All of the essential mechanisms in our system were veriﬁed in solution using polyacrylamide gel electrophoresis. These mechanisms include: walker-track binding, triggering the walker, walking from one track to another, picking up cargo, walking while carrying cargo, triggering the cargo goal, dropping oﬀ cargo, and irreversibly walking from tracks to the walker goal. Each gel has several control lanes (marked in green), where control lanes are either single strands, or previously veriﬁed combinations of strands. Positive controls are marked with (+) below the lane number, and negative controls are marked with (-) below the lane number. We deﬁne a negative control as one that should not appear in any reaction in that gel, even though some may in practice appear due to stoichiometric errors etc. Lanes that test the binding of certain strands are labeled in blue, whereas lanes that test strand displacement reactions are labeled in red. Null experiments (ones where we expect no reaction to occur, but provide comparisons for reactions where we expect the end result to be the same or similar) are labeled in black. All inputs in a lane were intended to be equimolar unless otherwise noted. Probes were used when it seemed necessary to distinguish strands or complexes of similar length (for example PTR2 was used with track 2 to distinguish it from track 1, although we found that TR1 always appears slightly higher in the gel than TR2, and likewise when they are bound to the walker, perhaps due to some minor secondary structure).
While the mechanisms all appear to behave properly in solution, there were a few mysteries, which may or may not matter as the mechanisms are translated onto origami. One such mystery is the apparent absence of TR2-PTR2 in lanes 6 and 7 of gel 4. There a couple possibilities for this. One is that it is just very low intensity, and since it should be close to the bands for W-TR1-C1, it blends in. Another is that there were stoichiometric issues, so almost all of the TR2 is in W-TR2-PTR2-C1. In any case, it does not seem possible for it to not exist if stoichiometry was correct, given the results in those two lanes. Another mystery is that in lanes 7 and 8 of gel 6 the bands that correspond to the walker appear somewhat higher than expected. No logical explanation can be found for this, and it seems ignorable, except for the fact that in a similar gel using old cargo and cargo goal strands, the same eﬀect appeared! Finally, in lane 4 of gel 7, the walker goal appears much higher than a 47 nucleotide strand should appear (compare to the tracks). This was also seen in other gels, which suggests there is probably some polymerization of the strand (or otherwise some secondary structure), but since the rest of the gel suggests the walker goal behaves as expected, it will be ignored.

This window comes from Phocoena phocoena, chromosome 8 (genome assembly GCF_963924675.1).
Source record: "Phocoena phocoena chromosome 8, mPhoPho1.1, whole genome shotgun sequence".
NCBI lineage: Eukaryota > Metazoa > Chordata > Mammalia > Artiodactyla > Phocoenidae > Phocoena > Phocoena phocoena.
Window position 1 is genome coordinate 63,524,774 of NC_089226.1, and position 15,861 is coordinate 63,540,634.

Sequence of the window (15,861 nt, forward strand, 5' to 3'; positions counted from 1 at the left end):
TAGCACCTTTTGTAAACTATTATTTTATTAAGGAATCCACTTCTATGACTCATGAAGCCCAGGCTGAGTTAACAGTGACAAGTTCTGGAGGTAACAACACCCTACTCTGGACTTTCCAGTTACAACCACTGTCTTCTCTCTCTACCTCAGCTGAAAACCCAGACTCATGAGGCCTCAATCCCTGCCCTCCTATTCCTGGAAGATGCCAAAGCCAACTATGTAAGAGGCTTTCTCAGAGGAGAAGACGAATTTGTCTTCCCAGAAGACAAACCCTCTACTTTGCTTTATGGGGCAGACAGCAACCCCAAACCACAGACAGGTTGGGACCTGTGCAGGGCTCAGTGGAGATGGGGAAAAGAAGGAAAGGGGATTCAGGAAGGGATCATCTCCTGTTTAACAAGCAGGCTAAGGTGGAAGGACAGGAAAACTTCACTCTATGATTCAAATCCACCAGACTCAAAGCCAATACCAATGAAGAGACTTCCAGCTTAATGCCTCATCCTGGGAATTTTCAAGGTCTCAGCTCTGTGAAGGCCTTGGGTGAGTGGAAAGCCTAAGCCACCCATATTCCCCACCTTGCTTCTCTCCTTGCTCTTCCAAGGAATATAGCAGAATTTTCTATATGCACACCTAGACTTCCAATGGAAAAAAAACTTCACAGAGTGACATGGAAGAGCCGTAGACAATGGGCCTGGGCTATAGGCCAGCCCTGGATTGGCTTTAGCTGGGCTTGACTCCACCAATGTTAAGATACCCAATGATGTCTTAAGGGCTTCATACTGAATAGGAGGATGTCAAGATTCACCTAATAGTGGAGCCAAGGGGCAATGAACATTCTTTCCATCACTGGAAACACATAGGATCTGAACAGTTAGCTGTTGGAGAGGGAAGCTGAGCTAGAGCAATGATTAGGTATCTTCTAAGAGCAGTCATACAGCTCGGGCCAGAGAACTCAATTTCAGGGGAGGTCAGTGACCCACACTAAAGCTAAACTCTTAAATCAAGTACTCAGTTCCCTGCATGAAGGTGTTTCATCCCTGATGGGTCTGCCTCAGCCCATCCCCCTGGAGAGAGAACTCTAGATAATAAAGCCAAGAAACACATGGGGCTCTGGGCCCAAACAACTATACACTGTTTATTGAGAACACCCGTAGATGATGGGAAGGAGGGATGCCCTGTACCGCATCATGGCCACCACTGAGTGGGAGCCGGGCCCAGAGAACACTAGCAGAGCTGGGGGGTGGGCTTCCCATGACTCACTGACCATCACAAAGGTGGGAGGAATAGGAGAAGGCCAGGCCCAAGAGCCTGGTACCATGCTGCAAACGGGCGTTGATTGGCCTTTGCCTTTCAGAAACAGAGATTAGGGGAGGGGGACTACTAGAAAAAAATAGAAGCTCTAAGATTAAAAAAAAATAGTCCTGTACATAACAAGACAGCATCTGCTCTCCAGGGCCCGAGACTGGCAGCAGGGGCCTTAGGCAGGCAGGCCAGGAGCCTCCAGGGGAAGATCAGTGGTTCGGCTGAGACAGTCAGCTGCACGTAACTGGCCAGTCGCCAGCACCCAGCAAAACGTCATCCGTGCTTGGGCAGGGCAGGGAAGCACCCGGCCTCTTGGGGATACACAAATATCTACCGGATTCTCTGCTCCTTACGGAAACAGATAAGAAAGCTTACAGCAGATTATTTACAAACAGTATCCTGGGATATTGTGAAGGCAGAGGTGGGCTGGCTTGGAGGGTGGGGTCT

This gel tests the ability of the walker to bind to its tracks and the walker triggering mechanism.
Lane 1: W : Control
This gel tests the random walking mechanism and initiation of walking by triggering the walker.
Lane 1: W
Random walking mechanism: some parts of the gel was magnified.
This gel tests the cargo goal triggering mechanism.
Lane 1: CG1
This gel tests the picking-up mechanism.
Lane 1: C1, TR1
This gel tests the ability of the walker to walk while carrying a cargo.
Lane 1: C1
This gel tests the dropping-off mechanism.
Lane 1: W
This gel tests the termination of random walking by reaching the walker goal.
Lane 1: W